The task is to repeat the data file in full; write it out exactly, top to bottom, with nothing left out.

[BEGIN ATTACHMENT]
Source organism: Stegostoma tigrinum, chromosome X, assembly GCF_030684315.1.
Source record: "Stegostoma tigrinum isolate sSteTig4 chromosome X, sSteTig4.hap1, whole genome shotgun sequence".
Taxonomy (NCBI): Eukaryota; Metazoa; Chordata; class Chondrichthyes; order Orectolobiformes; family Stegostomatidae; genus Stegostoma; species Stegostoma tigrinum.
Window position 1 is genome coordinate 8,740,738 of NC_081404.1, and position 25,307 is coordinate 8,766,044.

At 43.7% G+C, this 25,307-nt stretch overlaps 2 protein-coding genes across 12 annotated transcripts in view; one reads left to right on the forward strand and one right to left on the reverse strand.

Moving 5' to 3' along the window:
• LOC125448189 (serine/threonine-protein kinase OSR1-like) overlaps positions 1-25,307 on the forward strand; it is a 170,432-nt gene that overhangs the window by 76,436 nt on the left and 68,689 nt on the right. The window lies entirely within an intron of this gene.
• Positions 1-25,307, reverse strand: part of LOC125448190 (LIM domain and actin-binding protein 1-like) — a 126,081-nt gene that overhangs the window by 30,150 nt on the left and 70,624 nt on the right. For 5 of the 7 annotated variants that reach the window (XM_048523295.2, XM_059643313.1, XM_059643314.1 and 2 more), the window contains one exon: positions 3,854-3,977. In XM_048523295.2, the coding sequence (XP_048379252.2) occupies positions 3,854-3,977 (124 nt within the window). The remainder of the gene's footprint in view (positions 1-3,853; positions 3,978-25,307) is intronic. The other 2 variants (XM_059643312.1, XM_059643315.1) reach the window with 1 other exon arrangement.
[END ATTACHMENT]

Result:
Source organism: Stegostoma tigrinum, chromosome X, assembly GCF_030684315.1.
Source record: "Stegostoma tigrinum isolate sSteTig4 chromosome X, sSteTig4.hap1, whole genome shotgun sequence".
Taxonomy (NCBI): Eukaryota; Metazoa; Chordata; class Chondrichthyes; order Orectolobiformes; family Stegostomatidae; genus Stegostoma; species Stegostoma tigrinum.
Window position 1 is genome coordinate 8,740,738 of NC_081404.1, and position 25,307 is coordinate 8,766,044.

At 43.7% G+C, this 25,307-nt stretch overlaps 2 protein-coding genes across 12 annotated transcripts in view; one reads left to right on the forward strand and one right to left on the reverse strand.

Moving 5' to 3' along the window:
• LOC125448189 (serine/threonine-protein kinase OSR1-like) overlaps positions 1-25,307 on the forward strand; it is a 170,432-nt gene that overhangs the window by 76,436 nt on the left and 68,689 nt on the right. The window lies entirely within an intron of this gene.
• Positions 1-25,307, reverse strand: part of LOC125448190 (LIM domain and actin-binding protein 1-like) — a 126,081-nt gene that overhangs the window by 30,150 nt on the left and 70,624 nt on the right. For 5 of the 7 annotated variants that reach the window (XM_048523295.2, XM_059643313.1, XM_059643314.1 and 2 more), the window contains one exon: positions 3,854-3,977. In XM_048523295.2, the coding sequence (XP_048379252.2) occupies positions 3,854-3,977 (124 nt within the window). The remainder of the gene's footprint in view (positions 1-3,853; positions 3,978-25,307) is intronic. The other 2 variants (XM_059643312.1, XM_059643315.1) reach the window with 1 other exon arrangement.